That number has climbed 26% since 2004. The average student loan debt in the country is $26,600. That is a lot of money, that could be used in many better ways by the young minds of the U.S. Not only that but when leaving college it is becoming harder to find a job. College graduates under 25 years old have a 9% unemployment rate. There are nearly 2 million college graduates that do not have jobs right now.
Pros and Cons of Attending College Tyree Thomas Zane State College In 2013, 19.9 million students were enrolled in colleges and universities (college, 2014). Also in 2013, the unemployment rate for college graduates over 25 was 3.6 percent (college, 2014). Those are both great examples of a pro and a con of attending college. Although, attending college has many pros and cons. Most college graduates make more money, but student loan debt is crippling them.
For those students who do decide to attend college, they are forced to take out loans provided by either the government or their university, which has a large interest rates. In a recent study done by Project on Student Debt, it was reported that in the graduating class of 2015 from public and for nonprofit schools, about 68% had student debt, averaging around $30,100. This is a 4% increase from the 2014 class. As of 2016, the debt in America just from student loans is almost at $1.3 trillion, the second highest debt, first being the housing debt. These two debts will continue to increase, as college graduates are pushing off buying their first home, mostly because they cannot afford it.
With many people seeking out higher education, there is a large demand for more affordable schooling. Many students seeking a college education cannot afford to pay out of pocket, so they turn to private student loans to help cover the cost of tuition. Now because of this per The Economist:” the total student debt in the United States has now exceeded 1.2 trillion dollars”. President Barack Obama stated as follows, “Over the past three decades, the average tuition at a public four-year college has more than tripled, while a typical family’s income has barely budged.” Solutions have been proposed stating why education should be made more affordable and in some cases, free. Although the bulk of these options have some basic flaws, they are the
Average tuition, fees and room and board in 1964-65 was $13,233 a year; in 2010-2011, it was $31,395, an 137.2 percent increase (Mathews, 2013).” This 101.7 just goes to show you that tuition is way too high and has been substantially increasing over the past fifty decades, but for what reason? Not only is the tuition increase making it harder to pay for school, its also influencing students on their future careers. "To repay their debts, students are anticipating the need for immediate and lucrative employment after college so they choose both “practical” and “well-playing” fields of study, resulting in the decline of majors such as philosophy, history, and English literature." By the increasing prices its making the students choose more ordinary jobs that they know they will land in order to pay off their debt. There are three main reason for the tuition increase, the first being that at public colleges and universities, the story is mostly that states have cut higher education funding, and schools are making up for it with increased tuition.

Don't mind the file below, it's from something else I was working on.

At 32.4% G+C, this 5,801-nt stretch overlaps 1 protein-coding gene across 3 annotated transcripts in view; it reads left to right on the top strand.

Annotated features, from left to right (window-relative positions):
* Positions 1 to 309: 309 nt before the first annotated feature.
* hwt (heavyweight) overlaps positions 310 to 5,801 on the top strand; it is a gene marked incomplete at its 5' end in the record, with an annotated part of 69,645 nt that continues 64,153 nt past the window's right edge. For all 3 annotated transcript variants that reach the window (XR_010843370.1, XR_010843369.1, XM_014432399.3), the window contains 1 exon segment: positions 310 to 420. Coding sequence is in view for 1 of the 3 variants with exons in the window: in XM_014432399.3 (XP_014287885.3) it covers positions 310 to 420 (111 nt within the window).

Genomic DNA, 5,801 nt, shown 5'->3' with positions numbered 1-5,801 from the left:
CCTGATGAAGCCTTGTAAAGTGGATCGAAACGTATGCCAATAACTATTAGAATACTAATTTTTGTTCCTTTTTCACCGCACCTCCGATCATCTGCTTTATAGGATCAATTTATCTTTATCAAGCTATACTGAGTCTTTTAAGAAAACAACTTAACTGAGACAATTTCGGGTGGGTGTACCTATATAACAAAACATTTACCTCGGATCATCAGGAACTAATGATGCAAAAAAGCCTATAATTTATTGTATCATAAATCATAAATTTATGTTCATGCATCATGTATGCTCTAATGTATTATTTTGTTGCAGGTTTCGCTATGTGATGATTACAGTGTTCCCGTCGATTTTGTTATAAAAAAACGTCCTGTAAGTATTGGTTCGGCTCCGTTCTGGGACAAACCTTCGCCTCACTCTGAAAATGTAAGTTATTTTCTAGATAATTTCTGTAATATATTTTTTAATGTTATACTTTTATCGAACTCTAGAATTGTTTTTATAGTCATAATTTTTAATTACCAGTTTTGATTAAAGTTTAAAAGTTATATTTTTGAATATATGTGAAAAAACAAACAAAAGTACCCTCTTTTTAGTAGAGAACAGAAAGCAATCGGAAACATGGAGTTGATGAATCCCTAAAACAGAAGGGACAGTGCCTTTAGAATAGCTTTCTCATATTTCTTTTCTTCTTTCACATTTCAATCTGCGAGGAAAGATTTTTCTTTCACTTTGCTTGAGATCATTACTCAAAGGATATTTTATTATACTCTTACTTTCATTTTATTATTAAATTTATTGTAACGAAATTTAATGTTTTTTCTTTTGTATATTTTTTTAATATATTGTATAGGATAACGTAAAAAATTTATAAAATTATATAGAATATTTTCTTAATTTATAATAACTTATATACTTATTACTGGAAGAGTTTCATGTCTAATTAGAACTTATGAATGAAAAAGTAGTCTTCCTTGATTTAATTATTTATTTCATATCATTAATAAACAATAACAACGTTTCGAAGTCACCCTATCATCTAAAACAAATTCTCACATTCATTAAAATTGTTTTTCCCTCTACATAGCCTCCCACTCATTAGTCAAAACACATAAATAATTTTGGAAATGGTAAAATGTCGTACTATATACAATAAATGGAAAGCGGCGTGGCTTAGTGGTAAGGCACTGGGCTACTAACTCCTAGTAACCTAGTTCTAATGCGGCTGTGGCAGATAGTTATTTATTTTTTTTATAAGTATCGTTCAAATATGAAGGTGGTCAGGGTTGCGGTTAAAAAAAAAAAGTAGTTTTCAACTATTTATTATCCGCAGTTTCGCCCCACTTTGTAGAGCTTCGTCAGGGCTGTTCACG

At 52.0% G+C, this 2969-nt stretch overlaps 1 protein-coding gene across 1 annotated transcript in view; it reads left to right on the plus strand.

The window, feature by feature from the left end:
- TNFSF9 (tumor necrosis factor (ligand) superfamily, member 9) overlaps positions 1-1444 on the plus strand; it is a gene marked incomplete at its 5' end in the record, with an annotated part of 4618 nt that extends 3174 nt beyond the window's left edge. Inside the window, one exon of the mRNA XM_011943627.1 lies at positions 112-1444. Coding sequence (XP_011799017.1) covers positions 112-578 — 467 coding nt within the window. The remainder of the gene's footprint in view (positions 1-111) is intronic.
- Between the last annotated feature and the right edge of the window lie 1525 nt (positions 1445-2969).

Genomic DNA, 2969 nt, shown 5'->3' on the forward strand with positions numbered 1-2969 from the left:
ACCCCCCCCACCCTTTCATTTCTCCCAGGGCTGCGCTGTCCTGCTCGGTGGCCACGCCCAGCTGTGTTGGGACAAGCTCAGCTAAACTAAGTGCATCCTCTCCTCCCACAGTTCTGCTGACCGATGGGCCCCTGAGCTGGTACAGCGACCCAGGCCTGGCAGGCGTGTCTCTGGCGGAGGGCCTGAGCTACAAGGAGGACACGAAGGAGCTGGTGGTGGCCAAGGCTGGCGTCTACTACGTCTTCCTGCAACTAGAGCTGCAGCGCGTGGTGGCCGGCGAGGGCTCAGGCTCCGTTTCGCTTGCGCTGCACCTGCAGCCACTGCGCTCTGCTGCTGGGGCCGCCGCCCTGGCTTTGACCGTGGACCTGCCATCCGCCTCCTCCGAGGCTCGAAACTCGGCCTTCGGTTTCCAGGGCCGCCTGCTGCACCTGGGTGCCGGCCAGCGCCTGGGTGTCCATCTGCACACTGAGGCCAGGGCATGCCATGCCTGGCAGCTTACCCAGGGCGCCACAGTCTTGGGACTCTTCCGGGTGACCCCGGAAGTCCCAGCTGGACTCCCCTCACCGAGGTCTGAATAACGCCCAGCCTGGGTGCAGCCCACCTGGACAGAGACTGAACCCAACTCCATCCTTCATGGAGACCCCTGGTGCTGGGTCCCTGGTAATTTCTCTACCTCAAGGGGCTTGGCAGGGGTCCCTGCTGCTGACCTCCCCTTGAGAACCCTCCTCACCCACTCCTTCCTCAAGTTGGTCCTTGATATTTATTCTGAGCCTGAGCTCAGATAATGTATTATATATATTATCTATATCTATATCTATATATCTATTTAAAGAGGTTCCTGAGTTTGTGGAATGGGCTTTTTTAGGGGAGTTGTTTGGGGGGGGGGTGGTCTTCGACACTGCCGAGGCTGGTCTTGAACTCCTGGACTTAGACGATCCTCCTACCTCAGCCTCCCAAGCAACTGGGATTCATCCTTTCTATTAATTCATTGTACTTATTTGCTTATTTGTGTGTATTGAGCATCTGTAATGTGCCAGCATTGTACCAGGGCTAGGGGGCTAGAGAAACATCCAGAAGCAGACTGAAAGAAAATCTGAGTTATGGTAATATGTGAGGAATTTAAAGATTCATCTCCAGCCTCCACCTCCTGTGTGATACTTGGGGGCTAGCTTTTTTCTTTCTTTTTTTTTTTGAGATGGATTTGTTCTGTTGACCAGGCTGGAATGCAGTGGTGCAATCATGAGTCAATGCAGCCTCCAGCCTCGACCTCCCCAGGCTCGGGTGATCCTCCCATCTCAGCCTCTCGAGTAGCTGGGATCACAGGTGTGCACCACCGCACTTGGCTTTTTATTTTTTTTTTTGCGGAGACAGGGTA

The cost of tuition for higher education is quickly rising. Over half of college freshmen show some concern with how to pay for college. This is the highest this number has been since 1971 (Marill and O’Leary 64-66, 93). The amount of college graduate debt has been rapidly increasing also. With limited jobs available because of the high unemployment rate, college graduates find themselves staying in debt even longer.
Studies show that student aid debt has been growing steadily from 1996 to 2009. A 2010 survey, forty five percent American families hold student loan debt. College tuition and fees are growing at a constant rate. The cost of college requires students to take out loans to pay fees. However, what they have to pay back is often more than the degree is worth in terms of income.
." 2). Obtaining a college degree gives an advantage to graduates seeking a job. Although adults with a college degree have a higher salary than those who do not, student debt is hurting college graduates. ProCon says, "between 2003 and 2012 the number of 25-year-olds with student debt increased from 25% to 43%, and their average loan balance was $20,326 in 2012-a 91% increase since 2003" ("Is a College.
Between 2000 and 2015, tuition at U.S. public colleges increased by 80 percent every year (McCarthy). At Northern New Mexico College, tuition increase by 359 percent between 2000 and 2015. This situation is also being experienced in other colleges of the country and creating panic among students (see Figure 1). While being useful and helping many get a college education, the burden the debt of student loans brings seem to discourage many and push them away. However, despite everything, spending on a college education remain an investment that some hope will result in better and higher paying jobs.
More and more things get added to the list of things a person must pay for in college. Books alone that a student must have are very expensive. “The National Association of College Stores (NACS) says the average college student will spend $655 on textbooks each year, but with a single textbook easily costing s much as $300” (Kingkade). Three hundred dollars for one textbook is what a person with a high school diploma may make in one week. The more text books a person needs the more money they will have to spend.